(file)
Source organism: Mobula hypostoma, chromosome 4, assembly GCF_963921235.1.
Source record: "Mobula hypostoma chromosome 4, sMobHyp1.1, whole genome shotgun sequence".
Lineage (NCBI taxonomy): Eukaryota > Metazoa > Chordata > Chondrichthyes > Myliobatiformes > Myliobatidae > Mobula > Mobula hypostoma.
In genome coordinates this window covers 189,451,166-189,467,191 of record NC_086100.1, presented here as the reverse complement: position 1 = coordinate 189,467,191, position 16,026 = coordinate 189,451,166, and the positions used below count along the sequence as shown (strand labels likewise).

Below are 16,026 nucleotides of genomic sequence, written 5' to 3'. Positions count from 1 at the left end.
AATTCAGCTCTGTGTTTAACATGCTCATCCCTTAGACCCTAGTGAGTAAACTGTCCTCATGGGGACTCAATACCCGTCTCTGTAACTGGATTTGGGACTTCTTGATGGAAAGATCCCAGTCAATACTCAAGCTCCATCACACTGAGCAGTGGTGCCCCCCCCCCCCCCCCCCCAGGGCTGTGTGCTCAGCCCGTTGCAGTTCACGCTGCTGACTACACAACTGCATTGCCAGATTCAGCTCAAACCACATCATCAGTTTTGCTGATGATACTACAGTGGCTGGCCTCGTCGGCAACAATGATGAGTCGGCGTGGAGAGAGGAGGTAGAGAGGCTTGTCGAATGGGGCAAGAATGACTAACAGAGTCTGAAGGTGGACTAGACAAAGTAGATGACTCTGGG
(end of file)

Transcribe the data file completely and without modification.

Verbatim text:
Source organism: Mobula hypostoma, chromosome 4, assembly GCF_963921235.1.
Source record: "Mobula hypostoma chromosome 4, sMobHyp1.1, whole genome shotgun sequence".
Lineage (NCBI taxonomy): Eukaryota > Metazoa > Chordata > Chondrichthyes > Myliobatiformes > Myliobatidae > Mobula > Mobula hypostoma.
In genome coordinates this window covers 189,451,166-189,467,191 of record NC_086100.1, presented here as the reverse complement: position 1 = coordinate 189,467,191, position 16,026 = coordinate 189,451,166, and the positions used below count along the sequence as shown (strand labels likewise).

Below are 16,026 nucleotides of genomic sequence, written 5' to 3'. Positions count from 1 at the left end.
AATTCAGCTCTGTGTTTAACATGCTCATCCCTTAGACCCTAGTGAGTAAACTGTCCTCATGGGGACTCAATACCCGTCTCTGTAACTGGATTTGGGACTTCTTGATGGAAAGATCCCAGTCAATACTCAAGCTCCATCACACTGAGCAGTGGTGCCCCCCCCCCCCCCCCCCCAGGGCTGTGTGCTCAGCCCGTTGCAGTTCACGCTGCTGACTACACAACTGCATTGCCAGATTCAGCTCAAACCACATCATCAGTTTTGCTGATGATACTACAGTGGCTGGCCTCGTCGGCAACAATGATGAGTCGGCGTGGAGAGAGGAGGTAGAGAGGCTTGTCGAATGGGGCAAGAATGACTAACAGAGTCTGAAGGTGGACTAGACAAAGTAGATGACTCTGGG